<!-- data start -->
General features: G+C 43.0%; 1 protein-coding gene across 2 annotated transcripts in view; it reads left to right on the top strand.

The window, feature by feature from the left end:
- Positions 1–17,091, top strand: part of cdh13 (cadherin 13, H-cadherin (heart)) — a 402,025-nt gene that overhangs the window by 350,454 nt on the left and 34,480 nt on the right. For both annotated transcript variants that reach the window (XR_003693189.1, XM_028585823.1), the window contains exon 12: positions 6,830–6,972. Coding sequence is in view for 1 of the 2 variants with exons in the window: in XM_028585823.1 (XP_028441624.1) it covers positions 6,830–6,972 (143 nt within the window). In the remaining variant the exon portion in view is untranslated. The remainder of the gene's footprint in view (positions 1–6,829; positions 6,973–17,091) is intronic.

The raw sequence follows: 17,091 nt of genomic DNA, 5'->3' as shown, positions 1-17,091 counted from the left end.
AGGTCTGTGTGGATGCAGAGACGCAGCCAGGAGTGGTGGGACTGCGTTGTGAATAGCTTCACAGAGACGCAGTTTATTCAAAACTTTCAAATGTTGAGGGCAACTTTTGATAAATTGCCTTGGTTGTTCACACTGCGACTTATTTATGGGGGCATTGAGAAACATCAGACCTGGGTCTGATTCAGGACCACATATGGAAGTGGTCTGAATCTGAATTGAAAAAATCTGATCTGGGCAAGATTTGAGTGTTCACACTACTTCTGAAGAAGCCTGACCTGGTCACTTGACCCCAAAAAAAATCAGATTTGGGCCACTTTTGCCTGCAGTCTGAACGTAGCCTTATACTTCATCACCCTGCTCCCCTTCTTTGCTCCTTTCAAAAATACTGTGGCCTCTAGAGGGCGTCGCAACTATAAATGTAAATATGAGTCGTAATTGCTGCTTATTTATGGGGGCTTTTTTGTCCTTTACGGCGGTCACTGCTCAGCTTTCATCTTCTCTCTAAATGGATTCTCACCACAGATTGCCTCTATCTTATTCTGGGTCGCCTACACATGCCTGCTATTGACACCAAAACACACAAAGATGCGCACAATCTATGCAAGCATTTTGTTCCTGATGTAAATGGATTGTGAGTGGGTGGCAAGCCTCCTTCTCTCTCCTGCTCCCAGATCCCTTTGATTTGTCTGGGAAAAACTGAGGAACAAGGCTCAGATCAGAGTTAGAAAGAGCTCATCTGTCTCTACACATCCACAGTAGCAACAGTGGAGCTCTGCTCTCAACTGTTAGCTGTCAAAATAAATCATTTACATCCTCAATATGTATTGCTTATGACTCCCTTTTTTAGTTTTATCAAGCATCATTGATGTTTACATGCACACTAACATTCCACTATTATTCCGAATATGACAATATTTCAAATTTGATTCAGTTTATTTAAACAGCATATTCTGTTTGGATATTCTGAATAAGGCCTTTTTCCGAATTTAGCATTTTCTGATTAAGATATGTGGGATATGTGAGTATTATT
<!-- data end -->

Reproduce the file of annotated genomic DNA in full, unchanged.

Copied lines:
General features: G+C 43.0%; 1 protein-coding gene across 2 annotated transcripts in view; it reads left to right on the top strand.

The window, feature by feature from the left end:
- Positions 1–17,091, top strand: part of cdh13 (cadherin 13, H-cadherin (heart)) — a 402,025-nt gene that overhangs the window by 350,454 nt on the left and 34,480 nt on the right. For both annotated transcript variants that reach the window (XR_003693189.1, XM_028585823.1), the window contains exon 12: positions 6,830–6,972. Coding sequence is in view for 1 of the 2 variants with exons in the window: in XM_028585823.1 (XP_028441624.1) it covers positions 6,830–6,972 (143 nt within the window). In the remaining variant the exon portion in view is untranslated. The remainder of the gene's footprint in view (positions 1–6,829; positions 6,973–17,091) is intronic.

The raw sequence follows: 17,091 nt of genomic DNA, 5'->3' as shown, positions 1-17,091 counted from the left end.
AGGTCTGTGTGGATGCAGAGACGCAGCCAGGAGTGGTGGGACTGCGTTGTGAATAGCTTCACAGAGACGCAGTTTATTCAAAACTTTCAAATGTTGAGGGCAACTTTTGATAAATTGCCTTGGTTGTTCACACTGCGACTTATTTATGGGGGCATTGAGAAACATCAGACCTGGGTCTGATTCAGGACCACATATGGAAGTGGTCTGAATCTGAATTGAAAAAATCTGATCTGGGCAAGATTTGAGTGTTCACACTACTTCTGAAGAAGCCTGACCTGGTCACTTGACCCCAAAAAAAATCAGATTTGGGCCACTTTTGCCTGCAGTCTGAACGTAGCCTTATACTTCATCACCCTGCTCCCCTTCTTTGCTCCTTTCAAAAATACTGTGGCCTCTAGAGGGCGTCGCAACTATAAATGTAAATATGAGTCGTAATTGCTGCTTATTTATGGGGGCTTTTTTGTCCTTTACGGCGGTCACTGCTCAGCTTTCATCTTCTCTCTAAATGGATTCTCACCACAGATTGCCTCTATCTTATTCTGGGTCGCCTACACATGCCTGCTATTGACACCAAAACACACAAAGATGCGCACAATCTATGCAAGCATTTTGTTCCTGATGTAAATGGATTGTGAGTGGGTGGCAAGCCTCCTTCTCTCTCCTGCTCCCAGATCCCTTTGATTTGTCTGGGAAAAACTGAGGAACAAGGCTCAGATCAGAGTTAGAAAGAGCTCATCTGTCTCTACACATCCACAGTAGCAACAGTGGAGCTCTGCTCTCAACTGTTAGCTGTCAAAATAAATCATTTACATCCTCAATATGTATTGCTTATGACTCCCTTTTTTAGTTTTATCAAGCATCATTGATGTTTACATGCACACTAACATTCCACTATTATTCCGAATATGACAATATTTCAAATTTGATTCAGTTTATTTAAACAGCATATTCTGTTTGGATATTCTGAATAAGGCCTTTTTCCGAATTTAGCATTTTCTGATTAAGATATGTGGGATATGTGAGTATTATT